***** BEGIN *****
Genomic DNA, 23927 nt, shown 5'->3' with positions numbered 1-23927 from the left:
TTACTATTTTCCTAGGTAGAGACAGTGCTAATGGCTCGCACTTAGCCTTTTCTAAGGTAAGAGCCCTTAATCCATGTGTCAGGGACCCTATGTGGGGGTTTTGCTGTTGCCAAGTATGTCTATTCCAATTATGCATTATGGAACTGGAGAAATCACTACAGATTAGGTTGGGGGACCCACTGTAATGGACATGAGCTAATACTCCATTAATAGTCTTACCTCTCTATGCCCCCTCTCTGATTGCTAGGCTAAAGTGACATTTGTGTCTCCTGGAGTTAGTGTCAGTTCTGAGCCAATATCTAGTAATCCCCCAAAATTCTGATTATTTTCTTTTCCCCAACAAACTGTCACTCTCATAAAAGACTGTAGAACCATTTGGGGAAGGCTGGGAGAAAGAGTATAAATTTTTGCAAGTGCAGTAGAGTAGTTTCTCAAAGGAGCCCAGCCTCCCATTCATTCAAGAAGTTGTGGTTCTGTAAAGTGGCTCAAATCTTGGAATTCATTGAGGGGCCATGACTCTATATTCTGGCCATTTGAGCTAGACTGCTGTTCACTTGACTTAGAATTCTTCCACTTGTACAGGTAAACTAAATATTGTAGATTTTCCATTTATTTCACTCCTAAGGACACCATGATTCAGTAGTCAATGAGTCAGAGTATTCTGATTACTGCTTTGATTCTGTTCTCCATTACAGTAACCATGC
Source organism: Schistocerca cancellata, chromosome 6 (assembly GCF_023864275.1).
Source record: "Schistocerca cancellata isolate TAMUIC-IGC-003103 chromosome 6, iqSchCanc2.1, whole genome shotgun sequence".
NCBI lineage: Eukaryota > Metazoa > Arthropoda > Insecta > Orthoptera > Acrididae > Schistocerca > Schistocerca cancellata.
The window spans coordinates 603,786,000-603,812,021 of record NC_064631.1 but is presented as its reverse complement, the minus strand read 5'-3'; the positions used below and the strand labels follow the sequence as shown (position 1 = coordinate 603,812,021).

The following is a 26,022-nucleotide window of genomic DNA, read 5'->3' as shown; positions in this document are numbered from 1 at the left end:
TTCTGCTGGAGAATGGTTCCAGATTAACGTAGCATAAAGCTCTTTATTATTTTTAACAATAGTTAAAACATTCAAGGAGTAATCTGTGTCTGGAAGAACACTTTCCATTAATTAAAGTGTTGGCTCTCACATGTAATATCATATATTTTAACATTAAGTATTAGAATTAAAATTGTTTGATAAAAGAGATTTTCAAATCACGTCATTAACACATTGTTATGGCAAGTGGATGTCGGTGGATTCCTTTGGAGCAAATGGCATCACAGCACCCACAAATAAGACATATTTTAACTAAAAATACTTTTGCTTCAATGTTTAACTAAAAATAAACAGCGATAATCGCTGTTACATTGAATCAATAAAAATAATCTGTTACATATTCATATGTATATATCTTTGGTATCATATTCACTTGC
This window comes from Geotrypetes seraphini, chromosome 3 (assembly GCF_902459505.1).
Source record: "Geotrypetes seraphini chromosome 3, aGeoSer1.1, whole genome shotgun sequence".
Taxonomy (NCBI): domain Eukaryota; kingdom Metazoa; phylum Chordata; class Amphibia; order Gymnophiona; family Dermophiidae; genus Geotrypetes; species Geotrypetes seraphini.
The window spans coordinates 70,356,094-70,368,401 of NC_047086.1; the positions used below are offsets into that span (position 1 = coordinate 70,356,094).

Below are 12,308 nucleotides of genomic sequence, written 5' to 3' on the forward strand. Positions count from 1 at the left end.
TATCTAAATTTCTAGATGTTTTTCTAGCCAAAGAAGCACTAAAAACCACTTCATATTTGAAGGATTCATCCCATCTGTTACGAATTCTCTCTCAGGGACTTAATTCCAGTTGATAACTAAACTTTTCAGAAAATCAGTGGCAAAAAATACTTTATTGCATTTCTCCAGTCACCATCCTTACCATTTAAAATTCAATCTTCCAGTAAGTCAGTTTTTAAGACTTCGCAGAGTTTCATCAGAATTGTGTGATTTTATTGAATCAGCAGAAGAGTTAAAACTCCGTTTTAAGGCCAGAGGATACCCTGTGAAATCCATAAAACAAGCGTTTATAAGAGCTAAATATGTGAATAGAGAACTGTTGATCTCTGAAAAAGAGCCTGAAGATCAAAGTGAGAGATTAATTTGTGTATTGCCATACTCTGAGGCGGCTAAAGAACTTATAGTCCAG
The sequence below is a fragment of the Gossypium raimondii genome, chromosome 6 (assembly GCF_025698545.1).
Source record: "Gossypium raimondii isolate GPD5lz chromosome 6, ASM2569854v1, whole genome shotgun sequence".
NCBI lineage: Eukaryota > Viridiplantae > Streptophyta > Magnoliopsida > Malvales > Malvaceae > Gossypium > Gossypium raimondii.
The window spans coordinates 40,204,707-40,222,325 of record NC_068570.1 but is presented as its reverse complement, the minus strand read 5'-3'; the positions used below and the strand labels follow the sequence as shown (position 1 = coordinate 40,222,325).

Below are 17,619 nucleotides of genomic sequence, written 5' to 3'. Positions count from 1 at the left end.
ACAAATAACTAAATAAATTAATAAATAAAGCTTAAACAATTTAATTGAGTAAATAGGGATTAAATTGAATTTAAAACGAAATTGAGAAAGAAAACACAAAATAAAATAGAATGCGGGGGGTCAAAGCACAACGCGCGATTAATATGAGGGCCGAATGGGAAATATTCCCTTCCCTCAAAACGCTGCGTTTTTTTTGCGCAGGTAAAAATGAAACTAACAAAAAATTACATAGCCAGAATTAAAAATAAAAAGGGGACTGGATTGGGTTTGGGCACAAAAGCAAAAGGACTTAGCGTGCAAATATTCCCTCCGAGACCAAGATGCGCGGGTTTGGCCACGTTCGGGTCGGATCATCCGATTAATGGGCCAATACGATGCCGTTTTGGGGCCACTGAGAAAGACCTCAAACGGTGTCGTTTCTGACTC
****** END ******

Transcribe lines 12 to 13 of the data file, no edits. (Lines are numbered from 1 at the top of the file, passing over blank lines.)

The window spans coordinates 70,356,094-70,368,401 of NC_047086.1; the positions used below are offsets into that span (position 1 = coordinate 70,356,094).

Below are 12,308 nucleotides of genomic sequence, written 5' to 3' on the forward strand. Positions count from 1 at the left end.